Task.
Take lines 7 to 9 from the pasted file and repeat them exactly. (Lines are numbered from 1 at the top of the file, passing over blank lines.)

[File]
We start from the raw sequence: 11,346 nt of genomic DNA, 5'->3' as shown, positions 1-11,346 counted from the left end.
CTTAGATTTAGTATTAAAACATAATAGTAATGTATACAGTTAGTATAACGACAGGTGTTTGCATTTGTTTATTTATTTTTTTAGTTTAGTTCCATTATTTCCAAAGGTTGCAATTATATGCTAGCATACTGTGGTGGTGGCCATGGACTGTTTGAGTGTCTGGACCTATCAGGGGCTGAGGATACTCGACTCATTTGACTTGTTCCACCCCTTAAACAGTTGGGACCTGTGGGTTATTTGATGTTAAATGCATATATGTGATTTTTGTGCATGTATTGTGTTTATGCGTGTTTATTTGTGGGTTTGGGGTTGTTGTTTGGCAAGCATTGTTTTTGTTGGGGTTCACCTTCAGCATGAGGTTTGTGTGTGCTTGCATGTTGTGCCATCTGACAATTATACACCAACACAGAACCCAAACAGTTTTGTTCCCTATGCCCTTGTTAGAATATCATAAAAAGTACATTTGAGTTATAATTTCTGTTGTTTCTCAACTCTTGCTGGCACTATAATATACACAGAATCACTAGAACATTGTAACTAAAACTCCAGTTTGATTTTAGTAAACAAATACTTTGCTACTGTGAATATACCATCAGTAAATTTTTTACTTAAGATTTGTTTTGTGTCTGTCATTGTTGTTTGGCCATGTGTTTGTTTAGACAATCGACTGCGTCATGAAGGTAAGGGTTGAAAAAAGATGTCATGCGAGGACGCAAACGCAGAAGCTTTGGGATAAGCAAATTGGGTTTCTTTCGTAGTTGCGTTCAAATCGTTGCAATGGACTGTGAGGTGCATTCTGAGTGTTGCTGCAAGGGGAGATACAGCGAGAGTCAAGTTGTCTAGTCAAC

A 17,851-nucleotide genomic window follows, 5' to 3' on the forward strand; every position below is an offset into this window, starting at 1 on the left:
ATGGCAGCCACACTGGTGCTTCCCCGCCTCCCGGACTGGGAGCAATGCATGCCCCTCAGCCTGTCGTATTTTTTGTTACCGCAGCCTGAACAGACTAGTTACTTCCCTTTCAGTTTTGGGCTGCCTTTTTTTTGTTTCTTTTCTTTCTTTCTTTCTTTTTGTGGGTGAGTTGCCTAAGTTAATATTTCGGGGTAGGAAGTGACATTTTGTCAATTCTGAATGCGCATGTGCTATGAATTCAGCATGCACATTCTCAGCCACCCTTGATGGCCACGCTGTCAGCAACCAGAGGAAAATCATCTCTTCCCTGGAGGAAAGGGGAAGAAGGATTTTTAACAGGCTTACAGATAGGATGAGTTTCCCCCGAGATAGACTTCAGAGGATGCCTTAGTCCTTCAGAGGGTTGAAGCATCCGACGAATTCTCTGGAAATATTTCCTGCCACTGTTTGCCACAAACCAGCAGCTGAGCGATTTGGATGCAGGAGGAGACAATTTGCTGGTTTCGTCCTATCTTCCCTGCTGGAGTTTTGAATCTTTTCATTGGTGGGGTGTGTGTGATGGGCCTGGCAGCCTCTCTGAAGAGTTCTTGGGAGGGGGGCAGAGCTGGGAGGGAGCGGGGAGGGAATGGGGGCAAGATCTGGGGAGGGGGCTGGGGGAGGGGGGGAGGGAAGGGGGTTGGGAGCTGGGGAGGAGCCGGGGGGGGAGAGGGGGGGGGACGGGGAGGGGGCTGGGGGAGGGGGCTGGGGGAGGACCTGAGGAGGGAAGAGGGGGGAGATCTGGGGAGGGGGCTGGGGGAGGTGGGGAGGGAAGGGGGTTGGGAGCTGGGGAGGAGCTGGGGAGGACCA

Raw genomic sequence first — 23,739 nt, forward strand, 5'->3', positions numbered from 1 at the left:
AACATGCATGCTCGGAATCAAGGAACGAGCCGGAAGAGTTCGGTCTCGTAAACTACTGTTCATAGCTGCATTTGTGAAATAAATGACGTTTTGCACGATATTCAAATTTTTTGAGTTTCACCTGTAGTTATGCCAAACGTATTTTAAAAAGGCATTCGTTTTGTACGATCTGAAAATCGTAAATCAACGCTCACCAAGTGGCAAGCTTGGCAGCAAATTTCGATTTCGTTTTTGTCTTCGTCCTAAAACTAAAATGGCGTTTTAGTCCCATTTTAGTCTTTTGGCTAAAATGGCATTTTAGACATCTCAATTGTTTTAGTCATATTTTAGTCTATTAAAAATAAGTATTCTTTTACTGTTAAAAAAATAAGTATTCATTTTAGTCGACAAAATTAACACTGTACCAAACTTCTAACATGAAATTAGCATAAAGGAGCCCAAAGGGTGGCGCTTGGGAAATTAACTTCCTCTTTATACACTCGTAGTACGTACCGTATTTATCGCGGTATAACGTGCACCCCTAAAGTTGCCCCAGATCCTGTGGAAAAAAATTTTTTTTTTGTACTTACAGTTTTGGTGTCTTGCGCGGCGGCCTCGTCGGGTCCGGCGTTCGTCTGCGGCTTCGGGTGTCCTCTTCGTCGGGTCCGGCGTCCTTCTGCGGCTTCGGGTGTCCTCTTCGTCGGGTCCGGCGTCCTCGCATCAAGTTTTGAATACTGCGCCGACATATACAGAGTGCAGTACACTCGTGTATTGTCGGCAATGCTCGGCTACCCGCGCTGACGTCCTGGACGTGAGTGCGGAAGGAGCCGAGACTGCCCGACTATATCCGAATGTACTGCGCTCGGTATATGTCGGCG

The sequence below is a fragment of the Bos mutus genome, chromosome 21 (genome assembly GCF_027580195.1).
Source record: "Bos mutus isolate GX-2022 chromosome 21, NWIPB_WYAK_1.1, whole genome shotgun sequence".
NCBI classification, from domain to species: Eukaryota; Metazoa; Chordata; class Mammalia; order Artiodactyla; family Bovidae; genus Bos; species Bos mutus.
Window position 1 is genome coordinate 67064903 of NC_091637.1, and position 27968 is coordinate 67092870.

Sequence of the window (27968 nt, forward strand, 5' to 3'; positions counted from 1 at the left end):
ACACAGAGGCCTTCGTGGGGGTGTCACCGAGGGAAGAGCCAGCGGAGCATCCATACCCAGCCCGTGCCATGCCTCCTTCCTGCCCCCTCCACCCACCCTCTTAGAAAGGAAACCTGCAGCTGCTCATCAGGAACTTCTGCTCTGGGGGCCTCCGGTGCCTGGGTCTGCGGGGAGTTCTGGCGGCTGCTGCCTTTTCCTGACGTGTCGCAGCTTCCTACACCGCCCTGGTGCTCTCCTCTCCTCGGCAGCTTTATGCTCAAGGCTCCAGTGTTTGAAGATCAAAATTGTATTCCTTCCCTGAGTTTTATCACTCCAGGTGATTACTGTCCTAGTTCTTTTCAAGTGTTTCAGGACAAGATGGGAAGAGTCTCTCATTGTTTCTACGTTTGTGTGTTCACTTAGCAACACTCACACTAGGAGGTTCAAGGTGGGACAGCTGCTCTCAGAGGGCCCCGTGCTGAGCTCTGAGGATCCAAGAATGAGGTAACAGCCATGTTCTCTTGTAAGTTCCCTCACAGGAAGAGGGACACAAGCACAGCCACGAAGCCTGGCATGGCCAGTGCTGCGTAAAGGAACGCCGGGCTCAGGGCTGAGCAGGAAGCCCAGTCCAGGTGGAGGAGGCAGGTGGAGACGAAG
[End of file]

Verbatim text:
The sequence below is a fragment of the Bos mutus genome, chromosome 21 (genome assembly GCF_027580195.1).
Source record: "Bos mutus isolate GX-2022 chromosome 21, NWIPB_WYAK_1.1, whole genome shotgun sequence".
NCBI classification, from domain to species: Eukaryota; Metazoa; Chordata; class Mammalia; order Artiodactyla; family Bovidae; genus Bos; species Bos mutus.